Mixing together the digestive enzyme of bees with resinous substances produced by plants creates an adhesive substance called propolis. Bees need propolis to protect themselves and to clean their hives and honeycombs, whilst humans can use it for medicinal purposes.
Despite the fact that propolis has been known to us for millennia, modern medicine is still in the process of uncovering its useful properties. It can be consumed in the most varied ways: it can be chewed, added to milk (this is a great way to relieve cough symptoms), or used in the form of an external or internal tincture.
Oral consumption of a propolis tincture helps to strengthen the immune system, reduce inflammation, and also functions as an antioxidant. The range of benefits is still wider when propolis is used externally: it can disinfect and heal wounds, regenerate skin, anesthetize, and kill fungal infections.
Doctors prescribe propolis for many different conditions and illnesses, including to help treat tonsillitis, pharyngitis, sinusitis, otitis, tracheitis, bronchitis, and pneumonia, and to remove numerous viral infections (influenza, herpes). It’s also used for all kinds of dental problems, in gynecology, and even to help overcome gastric diseases.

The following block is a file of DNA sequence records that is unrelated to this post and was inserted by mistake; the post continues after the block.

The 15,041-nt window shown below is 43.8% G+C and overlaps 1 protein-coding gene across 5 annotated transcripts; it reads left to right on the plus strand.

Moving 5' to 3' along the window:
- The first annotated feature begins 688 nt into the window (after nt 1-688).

A 10% propolis tincture is most often applied for medicinal purposes. It can be bought for very little from drug stores (a small 25 ml bottle lasts for a long time), but you can also prepare it yourself.
Remember that you should always consult a doctor beforehand in order to get a precise diagnosis of any illness and correct advice on using propolis to treat it.
Propolis should not be used by people who are allergic to products produced by bees. Children, pregnant women, and drivers should avoid oral use of alcohol-based propolis tinctures (they should only be used externally in these cases). Propolis-based products should not be given to children under three due to the high risk of an allergic reaction.
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